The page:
Needless to say, I also won’t be renewing my magazine subscription next year.
The good news is that while some women seem to accept these types of posts without complaint, a lot of women who follow the group do complain. A lot, actually, and loudly. They don’t like being told how to please a man, nor should they. They are vocal in asking why the content has been posted. There are voices speaking up against this weird status quo of women only existing for male benefit and I feel extremely uplifted when I read their comments. It’s nice to know I’m not alone in thinking, “What the actual fuck does this have to do with my health?” because believe me, I existed for a loooong time trying to make men happy and guess what? It never made me happy. It was only when I stopped doing it that I found my own inner happiness and, after that, a healthy, well-rounded relationship with a man who loves and respects me and doesn’t give a shit what I look like or what I wear as long as I love and respect him back. Full-disclosure? The skin on my face currently looks like that of a thirteen-year-old instead of a thirty-year-old, and he still says I’m beautiful every night before I go to bed, sans makeup. That’s love, guys. Believe that. Believe me, I don’t put on my makeup every morning for his benefit or anyone else’s but mine.
This is getting long, as my posts are wont to do, but I just have to say this: I don’t only have a problem with magazines that try and make women feel like they need to do x to get y. I have a problem with anyone or anything that does. Women don’t need to do anything for anyone but themselves. Like I said, I don’t put on makeup for anyone else but me. I like eyeliner a lot because I like how big it makes my eyes look, but you know what? I like my face without it, too. I don’t wear pretty dresses or leggings as pants (don’t judge) because I want others to admire my toned legs, I wear them both because they’re so damn comfortable and honestly, pants with zippers and buttons fit me funny because of my never-ever-going-to-be-flat-because-it’s-not-in-my-DNA belly. I don’t owe my husband, my father, my brother, or any unknown man on my morning bus ride anything. Any man is entitled to look, but he better know I don’t do anything for him. I do it for me.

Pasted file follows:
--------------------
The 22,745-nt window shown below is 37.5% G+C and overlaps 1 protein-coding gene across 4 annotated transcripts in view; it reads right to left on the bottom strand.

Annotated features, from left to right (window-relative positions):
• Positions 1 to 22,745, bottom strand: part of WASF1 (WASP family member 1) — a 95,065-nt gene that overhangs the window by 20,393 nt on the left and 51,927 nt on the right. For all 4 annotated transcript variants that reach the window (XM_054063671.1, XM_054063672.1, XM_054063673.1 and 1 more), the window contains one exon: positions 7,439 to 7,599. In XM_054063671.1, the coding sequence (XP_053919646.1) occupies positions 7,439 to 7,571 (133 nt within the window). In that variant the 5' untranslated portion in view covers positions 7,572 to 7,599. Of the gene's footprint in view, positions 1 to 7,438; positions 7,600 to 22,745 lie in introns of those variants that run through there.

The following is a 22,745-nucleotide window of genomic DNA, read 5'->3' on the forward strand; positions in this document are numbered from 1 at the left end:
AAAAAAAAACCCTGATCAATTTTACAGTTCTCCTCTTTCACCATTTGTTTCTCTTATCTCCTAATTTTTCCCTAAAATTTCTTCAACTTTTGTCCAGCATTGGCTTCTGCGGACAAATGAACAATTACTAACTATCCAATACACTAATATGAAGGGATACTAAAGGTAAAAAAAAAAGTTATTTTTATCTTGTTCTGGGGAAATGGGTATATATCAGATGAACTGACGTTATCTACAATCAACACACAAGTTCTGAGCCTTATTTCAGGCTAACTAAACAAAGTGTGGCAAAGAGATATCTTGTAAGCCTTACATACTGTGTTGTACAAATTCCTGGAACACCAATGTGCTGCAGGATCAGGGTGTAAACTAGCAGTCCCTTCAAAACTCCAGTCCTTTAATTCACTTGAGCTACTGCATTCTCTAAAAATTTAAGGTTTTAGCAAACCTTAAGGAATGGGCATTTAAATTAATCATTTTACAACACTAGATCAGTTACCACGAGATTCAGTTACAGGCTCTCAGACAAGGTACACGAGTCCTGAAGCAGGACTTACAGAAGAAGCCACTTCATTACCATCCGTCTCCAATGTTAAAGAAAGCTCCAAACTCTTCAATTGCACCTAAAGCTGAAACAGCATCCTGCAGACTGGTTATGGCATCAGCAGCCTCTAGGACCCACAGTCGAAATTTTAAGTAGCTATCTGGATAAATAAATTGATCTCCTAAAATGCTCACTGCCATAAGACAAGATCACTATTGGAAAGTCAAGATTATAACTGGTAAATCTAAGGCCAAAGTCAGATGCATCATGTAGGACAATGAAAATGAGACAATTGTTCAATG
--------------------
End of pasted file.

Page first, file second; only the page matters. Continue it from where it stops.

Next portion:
Somebody, somewhere, tell me that someday women will finally achieve full autonomy; that we will be confident and respected because we’re people. Tell me magazines will stop pushing the message that if I don’t know how or I’m not willing to learn what my husband/lover/boyfriend/whatever wants from me I’m less of a person somehow. Tell me shit like this will stop happening because I can’t take it anymore. [Insert deity of choice here] give me the strength and the wisdom to raise any potential daughter I might have to respect herself first above all others and know without a doubt her body is her own and not a prize to be claimed. Give me the strength and the wisdom to raise any potential son to know women do not exist solely for his pleasure and her respect must be earned and not taken, either through violence or by the whispering of sweet nothings in her ear.
It’s 2014. Hell, it’s almost 2015. Let’s move on, shall we?
Note: The title of this post was directly stolen from, yes, a Jessica Simpson tune. Whatever, I love her, haters to the left.